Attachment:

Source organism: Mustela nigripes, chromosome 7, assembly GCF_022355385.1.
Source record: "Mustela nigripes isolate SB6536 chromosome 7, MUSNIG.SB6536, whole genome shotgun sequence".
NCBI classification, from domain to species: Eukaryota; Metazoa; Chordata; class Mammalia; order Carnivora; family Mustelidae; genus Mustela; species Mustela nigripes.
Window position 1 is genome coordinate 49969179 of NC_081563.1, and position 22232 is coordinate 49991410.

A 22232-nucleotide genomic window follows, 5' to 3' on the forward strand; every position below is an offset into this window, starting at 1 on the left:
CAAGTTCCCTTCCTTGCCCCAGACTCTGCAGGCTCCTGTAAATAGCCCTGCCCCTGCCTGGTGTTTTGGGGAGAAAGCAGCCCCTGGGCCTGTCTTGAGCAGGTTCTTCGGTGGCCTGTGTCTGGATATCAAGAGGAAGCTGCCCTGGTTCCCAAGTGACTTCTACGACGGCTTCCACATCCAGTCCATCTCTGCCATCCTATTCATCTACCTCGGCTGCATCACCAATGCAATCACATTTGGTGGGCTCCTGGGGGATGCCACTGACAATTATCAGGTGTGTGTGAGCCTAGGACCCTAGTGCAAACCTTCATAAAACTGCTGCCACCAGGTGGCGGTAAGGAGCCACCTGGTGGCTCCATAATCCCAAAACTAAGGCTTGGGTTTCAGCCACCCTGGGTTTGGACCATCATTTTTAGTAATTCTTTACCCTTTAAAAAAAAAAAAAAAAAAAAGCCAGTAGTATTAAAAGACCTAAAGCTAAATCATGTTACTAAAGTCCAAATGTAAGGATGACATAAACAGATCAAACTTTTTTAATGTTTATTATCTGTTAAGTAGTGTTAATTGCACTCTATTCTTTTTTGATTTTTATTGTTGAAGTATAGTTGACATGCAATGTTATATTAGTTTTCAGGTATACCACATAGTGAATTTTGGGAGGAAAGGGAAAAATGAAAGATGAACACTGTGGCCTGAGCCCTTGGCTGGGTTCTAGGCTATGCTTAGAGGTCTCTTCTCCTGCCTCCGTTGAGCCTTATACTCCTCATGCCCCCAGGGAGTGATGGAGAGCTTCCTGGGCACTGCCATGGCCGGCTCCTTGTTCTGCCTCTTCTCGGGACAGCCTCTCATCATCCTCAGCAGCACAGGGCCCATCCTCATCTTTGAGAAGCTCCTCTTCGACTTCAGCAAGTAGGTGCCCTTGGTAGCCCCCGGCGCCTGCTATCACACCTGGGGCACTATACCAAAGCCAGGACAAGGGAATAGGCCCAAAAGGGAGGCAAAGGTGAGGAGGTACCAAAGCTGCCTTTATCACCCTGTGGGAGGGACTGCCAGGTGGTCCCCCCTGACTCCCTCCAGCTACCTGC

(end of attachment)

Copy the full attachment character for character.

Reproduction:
Source organism: Mustela nigripes, chromosome 7, assembly GCF_022355385.1.
Source record: "Mustela nigripes isolate SB6536 chromosome 7, MUSNIG.SB6536, whole genome shotgun sequence".
NCBI classification, from domain to species: Eukaryota; Metazoa; Chordata; class Mammalia; order Carnivora; family Mustelidae; genus Mustela; species Mustela nigripes.
Window position 1 is genome coordinate 49969179 of NC_081563.1, and position 22232 is coordinate 49991410.

A 22232-nucleotide genomic window follows, 5' to 3' on the forward strand; every position below is an offset into this window, starting at 1 on the left:
CAAGTTCCCTTCCTTGCCCCAGACTCTGCAGGCTCCTGTAAATAGCCCTGCCCCTGCCTGGTGTTTTGGGGAGAAAGCAGCCCCTGGGCCTGTCTTGAGCAGGTTCTTCGGTGGCCTGTGTCTGGATATCAAGAGGAAGCTGCCCTGGTTCCCAAGTGACTTCTACGACGGCTTCCACATCCAGTCCATCTCTGCCATCCTATTCATCTACCTCGGCTGCATCACCAATGCAATCACATTTGGTGGGCTCCTGGGGGATGCCACTGACAATTATCAGGTGTGTGTGAGCCTAGGACCCTAGTGCAAACCTTCATAAAACTGCTGCCACCAGGTGGCGGTAAGGAGCCACCTGGTGGCTCCATAATCCCAAAACTAAGGCTTGGGTTTCAGCCACCCTGGGTTTGGACCATCATTTTTAGTAATTCTTTACCCTTTAAAAAAAAAAAAAAAAAAAAGCCAGTAGTATTAAAAGACCTAAAGCTAAATCATGTTACTAAAGTCCAAATGTAAGGATGACATAAACAGATCAAACTTTTTTAATGTTTATTATCTGTTAAGTAGTGTTAATTGCACTCTATTCTTTTTTGATTTTTATTGTTGAAGTATAGTTGACATGCAATGTTATATTAGTTTTCAGGTATACCACATAGTGAATTTTGGGAGGAAAGGGAAAAATGAAAGATGAACACTGTGGCCTGAGCCCTTGGCTGGGTTCTAGGCTATGCTTAGAGGTCTCTTCTCCTGCCTCCGTTGAGCCTTATACTCCTCATGCCCCCAGGGAGTGATGGAGAGCTTCCTGGGCACTGCCATGGCCGGCTCCTTGTTCTGCCTCTTCTCGGGACAGCCTCTCATCATCCTCAGCAGCACAGGGCCCATCCTCATCTTTGAGAAGCTCCTCTTCGACTTCAGCAAGTAGGTGCCCTTGGTAGCCCCCGGCGCCTGCTATCACACCTGGGGCACTATACCAAAGCCAGGACAAGGGAATAGGCCCAAAAGGGAGGCAAAGGTGAGGAGGTACCAAAGCTGCCTTTATCACCCTGTGGGAGGGACTGCCAGGTGGTCCCCCCTGACTCCCTCCAGCTACCTGC